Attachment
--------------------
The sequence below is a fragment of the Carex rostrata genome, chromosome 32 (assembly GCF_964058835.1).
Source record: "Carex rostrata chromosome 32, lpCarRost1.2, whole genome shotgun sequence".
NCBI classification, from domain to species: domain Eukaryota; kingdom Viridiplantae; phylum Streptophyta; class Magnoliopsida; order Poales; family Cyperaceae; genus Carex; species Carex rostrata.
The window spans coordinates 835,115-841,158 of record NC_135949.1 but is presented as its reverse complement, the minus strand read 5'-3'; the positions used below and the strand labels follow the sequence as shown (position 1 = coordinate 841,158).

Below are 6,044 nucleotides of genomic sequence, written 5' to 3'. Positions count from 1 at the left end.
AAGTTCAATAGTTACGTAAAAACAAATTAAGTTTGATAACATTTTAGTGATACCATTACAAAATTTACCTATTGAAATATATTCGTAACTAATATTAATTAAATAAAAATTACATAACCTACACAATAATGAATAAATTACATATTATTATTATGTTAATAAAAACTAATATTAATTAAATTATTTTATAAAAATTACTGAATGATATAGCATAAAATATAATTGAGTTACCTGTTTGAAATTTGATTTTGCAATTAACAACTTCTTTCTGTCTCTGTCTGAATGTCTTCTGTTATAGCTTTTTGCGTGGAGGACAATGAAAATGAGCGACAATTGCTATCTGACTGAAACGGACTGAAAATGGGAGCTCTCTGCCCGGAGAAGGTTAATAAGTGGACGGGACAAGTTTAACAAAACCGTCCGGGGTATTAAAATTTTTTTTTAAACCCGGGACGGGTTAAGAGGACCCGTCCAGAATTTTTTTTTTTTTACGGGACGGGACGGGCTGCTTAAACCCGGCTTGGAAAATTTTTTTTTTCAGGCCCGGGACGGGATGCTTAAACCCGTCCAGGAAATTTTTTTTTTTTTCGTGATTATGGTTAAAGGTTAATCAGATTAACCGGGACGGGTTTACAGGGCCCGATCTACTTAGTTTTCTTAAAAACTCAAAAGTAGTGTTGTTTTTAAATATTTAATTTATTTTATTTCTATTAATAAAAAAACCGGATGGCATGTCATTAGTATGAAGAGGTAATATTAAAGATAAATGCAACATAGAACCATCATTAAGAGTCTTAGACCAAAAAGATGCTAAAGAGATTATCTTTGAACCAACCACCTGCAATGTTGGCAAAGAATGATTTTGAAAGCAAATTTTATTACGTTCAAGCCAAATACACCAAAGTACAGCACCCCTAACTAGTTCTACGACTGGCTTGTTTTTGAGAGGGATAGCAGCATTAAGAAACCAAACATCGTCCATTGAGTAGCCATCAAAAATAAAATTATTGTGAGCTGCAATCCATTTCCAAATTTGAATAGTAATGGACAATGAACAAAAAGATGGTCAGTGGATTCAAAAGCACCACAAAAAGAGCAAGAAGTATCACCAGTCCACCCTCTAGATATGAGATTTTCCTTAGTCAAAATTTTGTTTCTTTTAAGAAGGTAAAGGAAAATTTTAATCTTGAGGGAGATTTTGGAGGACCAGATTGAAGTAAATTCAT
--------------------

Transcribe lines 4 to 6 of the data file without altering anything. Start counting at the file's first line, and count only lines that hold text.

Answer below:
The window spans coordinates 835,115-841,158 of record NC_135949.1 but is presented as its reverse complement, the minus strand read 5'-3'; the positions used below and the strand labels follow the sequence as shown (position 1 = coordinate 841,158).

Below are 6,044 nucleotides of genomic sequence, written 5' to 3'. Positions count from 1 at the left end.
AAGTTCAATAGTTACGTAAAAACAAATTAAGTTTGATAACATTTTAGTGATACCATTACAAAATTTACCTATTGAAATATATTCGTAACTAATATTAATTAAATAAAAATTACATAACCTACACAATAATGAATAAATTACATATTATTATTATGTTAATAAAAACTAATATTAATTAAATTATTTTATAAAAATTACTGAATGATATAGCATAAAATATAATTGAGTTACCTGTTTGAAATTTGATTTTGCAATTAACAACTTCTTTCTGTCTCTGTCTGAATGTCTTCTGTTATAGCTTTTTGCGTGGAGGACAATGAAAATGAGCGACAATTGCTATCTGACTGAAACGGACTGAAAATGGGAGCTCTCTGCCCGGAGAAGGTTAATAAGTGGACGGGACAAGTTTAACAAAACCGTCCGGGGTATTAAAATTTTTTTTTAAACCCGGGACGGGTTAAGAGGACCCGTCCAGAATTTTTTTTTTTTTACGGGACGGGACGGGCTGCTTAAACCCGGCTTGGAAAATTTTTTTTTTCAGGCCCGGGACGGGATGCTTAAACCCGTCCAGGAAATTTTTTTTTTTTTCGTGATTATGGTTAAAGGTTAATCAGATTAACCGGGACGGGTTTACAGGGCCCGATCTACTTAGTTTTCTTAAAAACTCAAAAGTAGTGTTGTTTTTAAATATTTAATTTATTTTATTTCTATTAATAAAAAAACCGGATGGCATGTCATTAGTATGAAGAGGTAATATTAAAGATAAATGCAACATAGAACCATCATTAAGAGTCTTAGACCAAAAAGATGCTAAAGAGATTATCTTTGAACCAACCACCTGCAATGTTGGCAAAGAATGATTTTGAAAGCAAATTTTATTACGTTCAAGCCAAATACACCAAAGTACAGCACCCCTAACTAGTTCTACGACTGGCTTGTTTTTGAGAGGGATAGCAGCATTAAGAAACCAAACATCGTCCATTGAGTAGCCATCAAAAATAAAATTATTGTGAGCTGCAATCCATTTCCAAATTTGAATAGTAATGGACAATGAACAAAAAGATGGTCAGTGGATTCAAAAGCACCACAAAAAGAGCAAGAAGTATCACCAGTCCACCCTCTAGATATGAGATTTTCCTTAGTCAAAATTTTGTTTCTTTTAAGAAGGTAAAGGAAAATTTTAATCTTGAGGGAGATTTTGGAGGACCAGATTGAAGTAAATTCAT